PhD in Regional Planning Your Adviser and Plan of Study Committee
Faculty who may serve as your adviser
Faculty with zero percent or higher appointment in the Department of Urban and Regional Planning may serve as an adviser to the PhD students in Regional Planning. This includes the following: ♦Arnab Chakraborty ♦Bev Wilson ♦Brian Deal ♦Bumsoo Lee ♦Ed Feser ♦Andrew Greenlee ♦Mary Edwards ♦Rob Olshansky ♦Daniel Schneider; ♦Stacy Harwood ♦Marc Doussard ♦Faranak Miraftab ♦Ruby Mendenhall ♦Geoffrey Hewings ♦Daniel McMillen ♦Lynne Dearborn ♦David Wilson ♦Shaowen Wang and ♦Sandy Dall'Erba.
The role of your Adviser
Your faculty adviser can help you select initial courses, prepare for qualifying examinations, develop a research project, submit research proposals, publish your research, hone your ideas until they become feasible dissertation questions, and understand Department and University requirements. Your adviser can also offer career planning advice and will serve on your Plan of Study Committee and assist you in completing your Plan of Study document.
You will rely on the guidance of this adviser to choose courses for the first semester of residence. By the end of the first semester you should have defined an area of specialization, identified appropriate theory and methods courses, selected or confirmed an adviser, enlisted other members for your Plan of Study Committee, and prepared a draft Plan.
You will be assigned a faculty adviser upon admission into the program. Most matches continue throughout a student's degree program and for years thereafter, but you or your adviser may request a change to serve your needs better. You might develop new interests and choose a dissertation topic in which the original adviser has no interest or expertise. Another faculty member may offer multi-year financial support on a new project if you agree to write your dissertation as part of the project. Your adviser may have other responsibilities that suggest someone else might serve you more attentively. Sometimes student and adviser find themselves incompatible in research style, skills, interests, or personalities. You are free to approach any other member of the Planning faculty about becoming your adviser, but you should be sensitive to responsibilities and commitments you may have incurred to an original adviser who provided you financial support and on-the-job training in anticipation of doing advanced research with you.
Although advisers, the Department, and the University can assist you, you ultimately are responsible for decisions affecting your academic progress. You should expect to rely largely on your own effort for your success. Admission into the graduate program does not convey an obligation on the part of advisers, the Department, or the University to ensure that you successfully complete the requirements for a graduate degree.
Plan of Study Committee
The Plan of Study Committee supports, monitors, and assesses progress toward the Ph.D. up to the formation of the Dissertation Committee. It consists of at least two faculty members (including the advisor), one of whom must have more than a zero-time appointment in the Department. The members of the Plan of Study Committee do not necessarily become members of the Qualifying Committee or Dissertation Committee.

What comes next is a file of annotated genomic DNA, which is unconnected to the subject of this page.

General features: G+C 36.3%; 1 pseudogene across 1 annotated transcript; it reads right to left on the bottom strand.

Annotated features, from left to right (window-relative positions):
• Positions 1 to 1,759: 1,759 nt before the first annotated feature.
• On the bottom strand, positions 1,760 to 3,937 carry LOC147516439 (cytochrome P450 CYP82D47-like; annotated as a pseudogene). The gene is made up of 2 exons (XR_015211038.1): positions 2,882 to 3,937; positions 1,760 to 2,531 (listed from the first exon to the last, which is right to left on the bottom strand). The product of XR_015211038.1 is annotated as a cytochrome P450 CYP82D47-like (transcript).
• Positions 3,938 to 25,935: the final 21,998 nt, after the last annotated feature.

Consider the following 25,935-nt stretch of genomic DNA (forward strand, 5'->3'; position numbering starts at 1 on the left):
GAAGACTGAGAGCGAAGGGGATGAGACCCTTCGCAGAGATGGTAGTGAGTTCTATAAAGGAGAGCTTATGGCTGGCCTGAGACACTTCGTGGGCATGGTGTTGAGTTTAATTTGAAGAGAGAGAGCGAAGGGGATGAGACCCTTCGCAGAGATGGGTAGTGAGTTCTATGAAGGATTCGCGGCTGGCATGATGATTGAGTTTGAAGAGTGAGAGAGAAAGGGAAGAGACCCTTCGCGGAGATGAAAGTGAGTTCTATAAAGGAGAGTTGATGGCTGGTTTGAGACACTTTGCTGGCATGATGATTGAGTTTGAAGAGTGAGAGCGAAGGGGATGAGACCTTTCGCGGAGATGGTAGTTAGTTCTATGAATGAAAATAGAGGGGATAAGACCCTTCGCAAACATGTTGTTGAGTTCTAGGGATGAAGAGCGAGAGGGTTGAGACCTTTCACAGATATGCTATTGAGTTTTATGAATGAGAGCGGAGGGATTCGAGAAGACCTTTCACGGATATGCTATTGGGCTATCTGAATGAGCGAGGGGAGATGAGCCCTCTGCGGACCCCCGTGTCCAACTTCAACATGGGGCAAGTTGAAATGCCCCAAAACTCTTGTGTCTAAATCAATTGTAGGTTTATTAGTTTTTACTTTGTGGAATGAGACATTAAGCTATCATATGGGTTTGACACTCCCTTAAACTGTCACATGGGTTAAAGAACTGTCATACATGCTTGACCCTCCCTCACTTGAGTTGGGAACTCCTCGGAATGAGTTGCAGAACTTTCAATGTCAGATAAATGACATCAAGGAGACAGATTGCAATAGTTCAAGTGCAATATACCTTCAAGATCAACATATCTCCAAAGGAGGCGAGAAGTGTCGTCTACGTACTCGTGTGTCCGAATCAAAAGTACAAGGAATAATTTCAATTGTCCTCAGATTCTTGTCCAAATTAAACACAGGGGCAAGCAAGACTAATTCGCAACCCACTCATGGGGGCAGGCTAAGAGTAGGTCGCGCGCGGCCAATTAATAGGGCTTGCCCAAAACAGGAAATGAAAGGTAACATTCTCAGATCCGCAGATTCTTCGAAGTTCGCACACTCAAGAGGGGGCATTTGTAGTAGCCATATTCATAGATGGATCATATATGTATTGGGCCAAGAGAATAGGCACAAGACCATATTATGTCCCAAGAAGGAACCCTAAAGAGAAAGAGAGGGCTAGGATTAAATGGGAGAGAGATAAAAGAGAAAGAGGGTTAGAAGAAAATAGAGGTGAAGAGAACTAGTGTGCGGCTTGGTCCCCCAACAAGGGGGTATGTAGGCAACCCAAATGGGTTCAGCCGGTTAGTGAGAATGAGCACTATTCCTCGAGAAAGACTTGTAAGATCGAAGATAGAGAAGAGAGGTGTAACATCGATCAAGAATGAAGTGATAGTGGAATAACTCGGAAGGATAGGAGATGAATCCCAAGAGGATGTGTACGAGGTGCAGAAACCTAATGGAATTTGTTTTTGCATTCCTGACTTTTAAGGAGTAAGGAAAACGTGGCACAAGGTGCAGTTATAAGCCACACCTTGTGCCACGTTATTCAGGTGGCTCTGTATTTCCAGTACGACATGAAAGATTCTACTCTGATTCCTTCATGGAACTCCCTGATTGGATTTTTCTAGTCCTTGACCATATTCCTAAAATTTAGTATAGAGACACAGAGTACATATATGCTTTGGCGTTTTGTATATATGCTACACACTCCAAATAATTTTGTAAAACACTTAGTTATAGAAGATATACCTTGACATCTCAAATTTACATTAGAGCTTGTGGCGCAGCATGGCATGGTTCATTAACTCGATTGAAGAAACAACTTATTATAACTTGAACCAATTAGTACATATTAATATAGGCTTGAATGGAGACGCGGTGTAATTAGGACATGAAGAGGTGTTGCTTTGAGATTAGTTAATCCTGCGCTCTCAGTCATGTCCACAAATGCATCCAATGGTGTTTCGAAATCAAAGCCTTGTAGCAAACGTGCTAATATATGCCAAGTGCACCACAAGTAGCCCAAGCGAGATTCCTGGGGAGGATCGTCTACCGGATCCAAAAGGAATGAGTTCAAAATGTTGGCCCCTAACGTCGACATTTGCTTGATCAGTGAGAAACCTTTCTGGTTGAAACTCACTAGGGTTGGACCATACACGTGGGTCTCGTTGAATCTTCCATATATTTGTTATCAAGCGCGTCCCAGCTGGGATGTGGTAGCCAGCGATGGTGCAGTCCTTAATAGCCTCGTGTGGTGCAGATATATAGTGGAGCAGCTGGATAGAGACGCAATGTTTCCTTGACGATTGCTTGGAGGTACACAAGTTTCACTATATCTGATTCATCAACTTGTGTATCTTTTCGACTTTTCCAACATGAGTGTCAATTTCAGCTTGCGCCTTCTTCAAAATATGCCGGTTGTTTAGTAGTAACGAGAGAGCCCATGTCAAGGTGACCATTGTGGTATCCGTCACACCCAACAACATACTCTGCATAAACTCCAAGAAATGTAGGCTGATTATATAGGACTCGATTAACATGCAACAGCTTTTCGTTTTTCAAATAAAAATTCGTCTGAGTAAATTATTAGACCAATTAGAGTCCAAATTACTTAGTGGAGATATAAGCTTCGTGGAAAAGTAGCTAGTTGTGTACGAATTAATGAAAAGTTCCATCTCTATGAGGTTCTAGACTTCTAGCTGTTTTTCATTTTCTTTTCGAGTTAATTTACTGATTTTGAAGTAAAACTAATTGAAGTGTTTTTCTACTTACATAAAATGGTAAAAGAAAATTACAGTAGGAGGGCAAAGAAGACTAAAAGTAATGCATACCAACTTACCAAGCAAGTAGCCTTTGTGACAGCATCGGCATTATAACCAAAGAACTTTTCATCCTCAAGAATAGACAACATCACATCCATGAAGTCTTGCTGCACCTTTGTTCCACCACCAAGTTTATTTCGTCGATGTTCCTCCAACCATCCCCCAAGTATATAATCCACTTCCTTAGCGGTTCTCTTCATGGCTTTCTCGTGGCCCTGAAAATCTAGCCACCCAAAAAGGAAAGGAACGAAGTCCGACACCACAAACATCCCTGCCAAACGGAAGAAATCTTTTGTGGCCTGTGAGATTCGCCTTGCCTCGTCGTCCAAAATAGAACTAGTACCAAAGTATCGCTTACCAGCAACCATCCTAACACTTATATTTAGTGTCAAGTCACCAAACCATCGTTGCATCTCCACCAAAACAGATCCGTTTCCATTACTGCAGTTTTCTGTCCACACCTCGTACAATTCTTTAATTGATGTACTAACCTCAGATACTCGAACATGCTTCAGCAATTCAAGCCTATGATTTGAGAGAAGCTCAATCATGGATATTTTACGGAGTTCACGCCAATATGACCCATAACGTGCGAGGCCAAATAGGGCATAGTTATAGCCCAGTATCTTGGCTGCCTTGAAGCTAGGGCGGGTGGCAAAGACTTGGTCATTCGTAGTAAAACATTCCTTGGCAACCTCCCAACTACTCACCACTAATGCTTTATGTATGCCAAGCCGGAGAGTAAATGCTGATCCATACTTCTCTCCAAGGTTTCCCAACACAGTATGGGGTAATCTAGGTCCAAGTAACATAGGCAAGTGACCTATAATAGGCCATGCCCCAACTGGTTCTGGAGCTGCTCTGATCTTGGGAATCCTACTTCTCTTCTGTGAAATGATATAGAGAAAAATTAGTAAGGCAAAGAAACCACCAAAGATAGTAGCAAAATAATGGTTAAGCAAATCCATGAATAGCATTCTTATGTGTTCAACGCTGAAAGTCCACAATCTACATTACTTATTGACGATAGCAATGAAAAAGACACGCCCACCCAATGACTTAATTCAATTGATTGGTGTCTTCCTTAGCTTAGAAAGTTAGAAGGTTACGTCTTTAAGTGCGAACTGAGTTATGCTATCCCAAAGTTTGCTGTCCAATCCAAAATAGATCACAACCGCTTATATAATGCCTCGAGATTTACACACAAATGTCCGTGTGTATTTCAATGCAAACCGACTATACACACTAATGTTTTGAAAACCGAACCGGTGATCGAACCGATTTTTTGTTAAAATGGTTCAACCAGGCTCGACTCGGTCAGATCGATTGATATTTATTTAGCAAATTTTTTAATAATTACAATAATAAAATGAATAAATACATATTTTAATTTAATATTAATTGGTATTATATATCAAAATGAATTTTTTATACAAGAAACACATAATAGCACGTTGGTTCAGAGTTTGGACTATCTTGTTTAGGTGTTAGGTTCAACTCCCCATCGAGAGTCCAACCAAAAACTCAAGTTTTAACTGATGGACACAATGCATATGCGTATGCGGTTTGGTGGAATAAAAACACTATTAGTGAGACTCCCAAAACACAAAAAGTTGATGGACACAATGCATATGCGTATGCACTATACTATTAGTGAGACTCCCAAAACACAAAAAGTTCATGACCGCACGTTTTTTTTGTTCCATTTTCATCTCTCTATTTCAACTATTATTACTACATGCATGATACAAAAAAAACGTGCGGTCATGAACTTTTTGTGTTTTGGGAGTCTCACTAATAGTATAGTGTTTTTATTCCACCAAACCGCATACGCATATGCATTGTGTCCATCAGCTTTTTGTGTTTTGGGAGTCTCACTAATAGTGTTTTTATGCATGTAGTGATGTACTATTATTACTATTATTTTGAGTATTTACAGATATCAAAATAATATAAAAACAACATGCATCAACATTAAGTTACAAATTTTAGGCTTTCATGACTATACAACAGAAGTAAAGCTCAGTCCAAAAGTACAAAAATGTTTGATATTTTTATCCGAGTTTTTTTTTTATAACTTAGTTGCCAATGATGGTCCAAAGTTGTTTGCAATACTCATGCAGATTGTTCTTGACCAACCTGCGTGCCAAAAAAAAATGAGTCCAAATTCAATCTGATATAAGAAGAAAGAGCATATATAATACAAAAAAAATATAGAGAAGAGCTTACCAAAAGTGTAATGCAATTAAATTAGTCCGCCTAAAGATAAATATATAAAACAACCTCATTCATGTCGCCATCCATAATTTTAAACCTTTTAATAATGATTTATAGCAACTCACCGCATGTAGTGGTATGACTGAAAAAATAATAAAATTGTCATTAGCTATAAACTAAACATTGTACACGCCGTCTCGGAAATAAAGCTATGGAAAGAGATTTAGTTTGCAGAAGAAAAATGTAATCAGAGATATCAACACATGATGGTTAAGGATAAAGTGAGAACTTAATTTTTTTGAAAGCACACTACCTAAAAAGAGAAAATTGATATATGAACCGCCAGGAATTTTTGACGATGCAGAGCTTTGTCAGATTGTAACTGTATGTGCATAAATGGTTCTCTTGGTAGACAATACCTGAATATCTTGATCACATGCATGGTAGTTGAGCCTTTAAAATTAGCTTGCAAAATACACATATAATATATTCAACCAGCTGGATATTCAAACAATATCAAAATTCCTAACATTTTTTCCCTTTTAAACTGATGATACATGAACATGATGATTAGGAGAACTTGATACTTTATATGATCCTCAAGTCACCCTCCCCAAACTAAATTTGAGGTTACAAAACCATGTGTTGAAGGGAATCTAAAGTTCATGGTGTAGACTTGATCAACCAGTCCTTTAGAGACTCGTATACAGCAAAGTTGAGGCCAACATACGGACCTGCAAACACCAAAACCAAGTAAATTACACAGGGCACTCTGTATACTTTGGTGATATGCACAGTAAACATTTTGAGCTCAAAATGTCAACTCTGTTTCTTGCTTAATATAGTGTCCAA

The student prepares the Plan in consultation with the Plan of Study Committee, but also may consult other members of the Department faculty whose teaching and research are relevant to the student's plans as well as faculty members of other departments in which the student intends to do significant coursework. The student and Committee should explore alternative emphases and time schedules so that the completed Plan becomes a firm, feasible, considered way to satisfy all the degree requirements of the Department and University. The Plan also serves as the source document to identify appropriate faculty to participate in the Qualifying and Dissertation Committee.
Plan of Study Committee and Qualifying Committee
The Plan of Study (POS) committee consists of the adviser and one other member, agreed upon by both the student and the adviser. The POS committee should be appointed during the first semester and serve to guide the student in the first year.
In the second year, the student should form a Qualifying Committee. This Committee will pick up where the POS committee leaves off and continue to guide the student through their courses, with the purpose of ensuring that they have the appropriate qualifications to do independent research in their chosen field. The Qualifying Committee will guide and assess the student on their synthesis papers and the qualifying paper or the qualifying exam.
The Qualifying Committee must include your adviser and at least two other faculty members who in combination are knowledgeable about planning theory, your research methods of interest, and your area of specialization. Faculty members from other departments may be included on the committee, but the majority must be faculty from the Regional Planning Ph.D. program. The members may or may not overlap with the POS Committee. Often, however, the Qualifying Committee will include both members of the POS committee. The composition of this Committee often is different from that of the committees for preliminary and final dissertation examinations.